It’s taken me a while to filter out the key information from last night’s meeting. Last night, I reported our decision on the most-discussed item — the proposal to give the newly-merged San Francisco Education Fund (now including the San Francisco School Volunteers) $99,100 to cover various activities, the most expensive and prominent of which is the screening and fingerprinting of volunteers (which costs $66 per volunteer or an expected $66,000 this year).
There was also a lot of discussion about issues that were originally raised at last month’s Budget committee meeting — about the amount of flexibility we now have with various funding streams from the state and what we are doing to maximize that flexibility; as well as the priorities we are now planning not to fund since we have this scarcity-induced flexibilty.
Commissioner Fewer severed six or seven items from the consent calendar to discuss that very issue — she wanted to know: were the activities described in the items truly mission critical or should we begin to re-evaluate our spending with the idea that any flexible sources of funding should be swept into the general fund in order to preserve small class sizes, teachers’ aides and other essentials? In the end, the Board voted to fund all of them — Commissioner Fewer joining with the majority on most — but the point was made, and it was a good one: we can’t continue doing business as usual.
There were several contracts related to special education that I specifically questioned – a request for $15,000 to train teachers and paraprofessionals in the TEACCH methodology used primarily with students with autism; a significant increase in our budget for non-public school tuitions for 2008-09 and two increases in payments to outside law firms who contract with the district to represent us in special education cases. I’ll take them one at a time:
- TEACCH – I pulled this to protest our continued reliance on TEACCH as our primary methodology to educate students with autism. TEACCH is almost 40 years old, and (in my personal opinion) is based more in classroom control and compliance than it is in teaching students skills that will generalize to the natural world. Some experts believe that students educated in TEACCH-based classrooms are less likely to demonstrate their knowledge or skills in “real world” environments that are less tightly-supervised than a TEACCH classroom; I suppose the methodology has limited usefulness with students who are severely impaired but I think it is high time that we turn our attention (and resources) towards newer approaches that are more naturalistic and that have a greater chance of helping students navigate and succeed in the real world. Cost: $15,000; Vote: 4-2 in favor (Norton and Wynns voting no; Yee absent).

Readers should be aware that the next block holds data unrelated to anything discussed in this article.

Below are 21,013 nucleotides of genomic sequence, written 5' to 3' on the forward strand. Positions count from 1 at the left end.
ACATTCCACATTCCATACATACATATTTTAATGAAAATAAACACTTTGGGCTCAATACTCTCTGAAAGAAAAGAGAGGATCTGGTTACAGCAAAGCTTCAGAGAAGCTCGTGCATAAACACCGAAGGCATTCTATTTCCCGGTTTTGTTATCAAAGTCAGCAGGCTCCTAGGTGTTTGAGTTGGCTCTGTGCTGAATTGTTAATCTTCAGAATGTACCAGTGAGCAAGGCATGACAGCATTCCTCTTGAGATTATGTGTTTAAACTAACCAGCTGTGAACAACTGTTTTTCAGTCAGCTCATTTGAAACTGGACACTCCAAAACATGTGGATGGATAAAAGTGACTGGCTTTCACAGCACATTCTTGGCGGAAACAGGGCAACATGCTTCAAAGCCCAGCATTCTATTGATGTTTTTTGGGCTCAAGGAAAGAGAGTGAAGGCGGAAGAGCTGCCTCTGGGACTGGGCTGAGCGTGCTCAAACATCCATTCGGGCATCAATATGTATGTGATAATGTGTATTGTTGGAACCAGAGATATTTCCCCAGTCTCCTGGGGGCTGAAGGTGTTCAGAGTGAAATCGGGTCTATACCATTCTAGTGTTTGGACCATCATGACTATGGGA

- Revision to cost of non-public school tuitions (retroactive to 2008-09 school year): I was unhappy to see that we have again increased the amount of money we paid non-public schools to reimburse them for educating SFUSD students (many of whom have disabilities). Earlier this year, the district increased the 2009-10 budget allocation for NPS tuition to $14 million from $12 million; last night’s request was for an additional $2 million to bring the total cost of educating SFUSD students in NPS schools to $16 million for last year. The news gets worse: the number of students being educated under these arrangements has soared this past year to 250; just a few years ago it was around 150. Why? There are a number of reasons but the main one is that hearing officers seem to be finding that out-of-district placements are more appropriate for our students with emotional disturbances and severe autism. In other words, we need to work harder to create appropriate placements for students with these challenges. In the end, I voted for the allocation but I believe (after extensive discussion and a sharp commentary by Commissioner Wynns about these expenditures) the message was received: we need to do a much better job of providing appropriate classroom environments for students in special education. The Superintendent also announced to the Board and the public that he has many of the same questions that we do, and plans a third-party audit (something I have been urging for at least two years!) of our programs. Though this will cost money, I am strongly supportive because I think we continue to have serious dysfunction in the way we are organizing our special education programs (Cost: $2 million; Vote – 7-0 in favor).
- Legal costs in special education cases: Though the costs for outside counsel in special education cases remains eye-popping (over $300,000 for 2008-09), apparently our legal costs are below where they were the year before. The legal counsel’s office this year has embarked on a new strategy of distributing cases to more than one firm (in the past one firm, and one attorney in particular, handled most of our cases) — this strategy appears to be working to reduce our legal fees.